b. Remove the pot from the burner. Draw a large spoon through the jam mixture. If the jam is thick enough to gel, the spoon will leave a trail into which the jam does not flow quickly (see photo)
  4. Select a large pot which is at least 4 (10cm) taller than your jars. Set a cooling rack, tea towel or canning rack into the bottom, add water to half full, filling the jars with water. Bring to simmering. Set screw bands aside; heat lids in hot water, NOT boiling (180 F/82 C). Keep jars and lids hot until ready to fill. If your lids are newer (post 2014 purchase) pre-heating is not required.
  5. Remove the jars from the pot of water, setting onto a towel on the counter. Ladle hot jam into the hot jars to within 1/2 inch (1 cm) of top rim (headspace). Using nonmetallic utensil, remove air bubbles. Wipe jar rim removing any stickiness. Centre lid on jar; apply screw band securely & firmly until resistance is met fingertip tight. Do not overtighten. Place jars back into the pot of water. If the last jar is less than 3/4 full, do not process, but store in fridge for immediate use.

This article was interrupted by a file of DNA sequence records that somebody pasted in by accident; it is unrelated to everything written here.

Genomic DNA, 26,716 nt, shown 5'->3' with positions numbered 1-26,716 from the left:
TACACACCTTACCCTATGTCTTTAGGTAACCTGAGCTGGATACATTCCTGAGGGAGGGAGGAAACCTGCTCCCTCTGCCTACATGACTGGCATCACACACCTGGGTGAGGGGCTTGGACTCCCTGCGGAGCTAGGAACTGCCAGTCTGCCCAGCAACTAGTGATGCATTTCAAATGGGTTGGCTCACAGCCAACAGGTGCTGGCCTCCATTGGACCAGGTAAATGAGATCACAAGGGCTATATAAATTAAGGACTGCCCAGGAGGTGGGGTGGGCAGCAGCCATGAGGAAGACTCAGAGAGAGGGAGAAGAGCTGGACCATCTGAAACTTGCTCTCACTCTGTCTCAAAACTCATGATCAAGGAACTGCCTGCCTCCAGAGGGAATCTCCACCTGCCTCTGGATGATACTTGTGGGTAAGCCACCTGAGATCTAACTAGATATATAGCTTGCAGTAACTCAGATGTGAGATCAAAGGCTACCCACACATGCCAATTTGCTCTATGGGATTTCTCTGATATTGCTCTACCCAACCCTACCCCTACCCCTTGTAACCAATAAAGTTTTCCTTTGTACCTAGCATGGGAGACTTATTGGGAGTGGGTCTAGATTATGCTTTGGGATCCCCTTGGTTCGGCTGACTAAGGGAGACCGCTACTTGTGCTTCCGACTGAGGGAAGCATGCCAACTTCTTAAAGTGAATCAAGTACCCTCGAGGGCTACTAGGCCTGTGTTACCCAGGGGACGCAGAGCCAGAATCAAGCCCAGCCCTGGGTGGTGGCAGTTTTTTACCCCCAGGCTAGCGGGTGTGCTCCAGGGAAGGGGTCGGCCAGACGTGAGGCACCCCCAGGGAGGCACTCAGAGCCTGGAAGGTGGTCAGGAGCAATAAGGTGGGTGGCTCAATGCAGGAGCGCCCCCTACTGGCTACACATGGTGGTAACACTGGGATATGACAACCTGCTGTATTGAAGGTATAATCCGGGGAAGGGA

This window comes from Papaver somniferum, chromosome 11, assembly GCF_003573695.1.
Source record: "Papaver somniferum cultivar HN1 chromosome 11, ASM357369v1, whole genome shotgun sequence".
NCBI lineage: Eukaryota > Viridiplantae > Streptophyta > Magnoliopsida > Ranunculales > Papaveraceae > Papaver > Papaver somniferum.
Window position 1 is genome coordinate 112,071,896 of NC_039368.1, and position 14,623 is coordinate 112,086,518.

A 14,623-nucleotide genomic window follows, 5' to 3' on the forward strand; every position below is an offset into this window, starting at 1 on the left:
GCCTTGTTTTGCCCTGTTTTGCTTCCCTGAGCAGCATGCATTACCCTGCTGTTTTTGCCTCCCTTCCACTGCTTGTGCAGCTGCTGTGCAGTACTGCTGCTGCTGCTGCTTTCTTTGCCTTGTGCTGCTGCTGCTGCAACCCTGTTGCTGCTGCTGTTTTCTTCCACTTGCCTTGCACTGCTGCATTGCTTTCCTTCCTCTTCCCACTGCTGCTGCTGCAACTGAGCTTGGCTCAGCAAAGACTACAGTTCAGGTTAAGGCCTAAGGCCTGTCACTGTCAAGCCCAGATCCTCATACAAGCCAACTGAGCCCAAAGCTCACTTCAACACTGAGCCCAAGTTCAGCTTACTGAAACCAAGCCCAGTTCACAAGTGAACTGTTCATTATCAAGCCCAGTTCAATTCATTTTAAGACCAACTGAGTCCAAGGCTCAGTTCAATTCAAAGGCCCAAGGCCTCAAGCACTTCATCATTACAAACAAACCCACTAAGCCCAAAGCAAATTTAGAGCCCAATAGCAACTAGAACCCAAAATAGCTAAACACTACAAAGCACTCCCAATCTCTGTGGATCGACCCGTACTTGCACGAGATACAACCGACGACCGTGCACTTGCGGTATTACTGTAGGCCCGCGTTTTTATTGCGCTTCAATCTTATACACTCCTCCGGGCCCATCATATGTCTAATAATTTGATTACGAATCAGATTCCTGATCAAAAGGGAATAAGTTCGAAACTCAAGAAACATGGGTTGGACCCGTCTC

6. Cover the pot; bring water to a boil. Boil filled jars 10 minutes. When processing time is complete, turn heat off and remove canner lid. When boil subsides – bubbles no longer rise to surface (3 to 5 minutes) – remove jars without tilting. Cool jars upright, undisturbed 24 hours. DO NOT RETIGHTEN screw bands.
  7. After cooling, check jar seals. Sealed lids curve downward and do not move when pressed. Remove screw bands; wipe and dry bands and jars. Store screw bands separately or replace loosely on jars, as desired. Label and store jars in a cool, dark place.